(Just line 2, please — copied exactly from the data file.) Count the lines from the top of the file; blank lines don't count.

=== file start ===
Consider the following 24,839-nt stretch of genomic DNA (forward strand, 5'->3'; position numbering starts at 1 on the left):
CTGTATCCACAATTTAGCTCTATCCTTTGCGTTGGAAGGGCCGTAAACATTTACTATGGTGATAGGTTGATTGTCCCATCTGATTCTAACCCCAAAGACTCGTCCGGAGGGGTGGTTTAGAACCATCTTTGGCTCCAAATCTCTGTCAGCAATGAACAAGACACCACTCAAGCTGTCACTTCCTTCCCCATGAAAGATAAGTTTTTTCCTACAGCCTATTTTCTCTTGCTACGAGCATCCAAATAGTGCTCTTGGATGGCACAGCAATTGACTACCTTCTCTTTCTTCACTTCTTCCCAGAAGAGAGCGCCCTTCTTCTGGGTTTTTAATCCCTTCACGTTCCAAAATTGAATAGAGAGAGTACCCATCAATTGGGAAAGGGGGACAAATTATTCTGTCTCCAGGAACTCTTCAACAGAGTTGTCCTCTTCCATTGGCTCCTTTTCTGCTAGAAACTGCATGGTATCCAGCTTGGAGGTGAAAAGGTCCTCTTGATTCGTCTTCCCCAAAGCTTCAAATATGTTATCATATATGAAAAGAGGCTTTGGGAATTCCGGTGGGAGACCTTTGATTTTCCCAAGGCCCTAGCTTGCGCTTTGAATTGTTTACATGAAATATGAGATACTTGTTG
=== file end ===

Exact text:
CTGTATCCACAATTTAGCTCTATCCTTTGCGTTGGAAGGGCCGTAAACATTTACTATGGTGATAGGTTGATTGTCCCATCTGATTCTAACCCCAAAGACTCGTCCGGAGGGGTGGTTTAGAACCATCTTTGGCTCCAAATCTCTGTCAGCAATGAACAAGACACCACTCAAGCTGTCACTTCCTTCCCCATGAAAGATAAGTTTTTTCCTACAGCCTATTTTCTCTTGCTACGAGCATCCAAATAGTGCTCTTGGATGGCACAGCAATTGACTACCTTCTCTTTCTTCACTTCTTCCCAGAAGAGAGCGCCCTTCTTCTGGGTTTTTAATCCCTTCACGTTCCAAAATTGAATAGAGAGAGTACCCATCAATTGGGAAAGGGGGACAAATTATTCTGTCTCCAGGAACTCTTCAACAGAGTTGTCCTCTTCCATTGGCTCCTTTTCTGCTAGAAACTGCATGGTATCCAGCTTGGAGGTGAAAAGGTCCTCTTGATTCGTCTTCCCCAAAGCTTCAAATATGTTATCATATATGAAAAGAGGCTTTGGGAATTCCGGTGGGAGACCTTTGATTTTCCCAAGGCCCTAGCTTGCGCTTTGAATTGTTTACATGAAATATGAGATACTTGTTG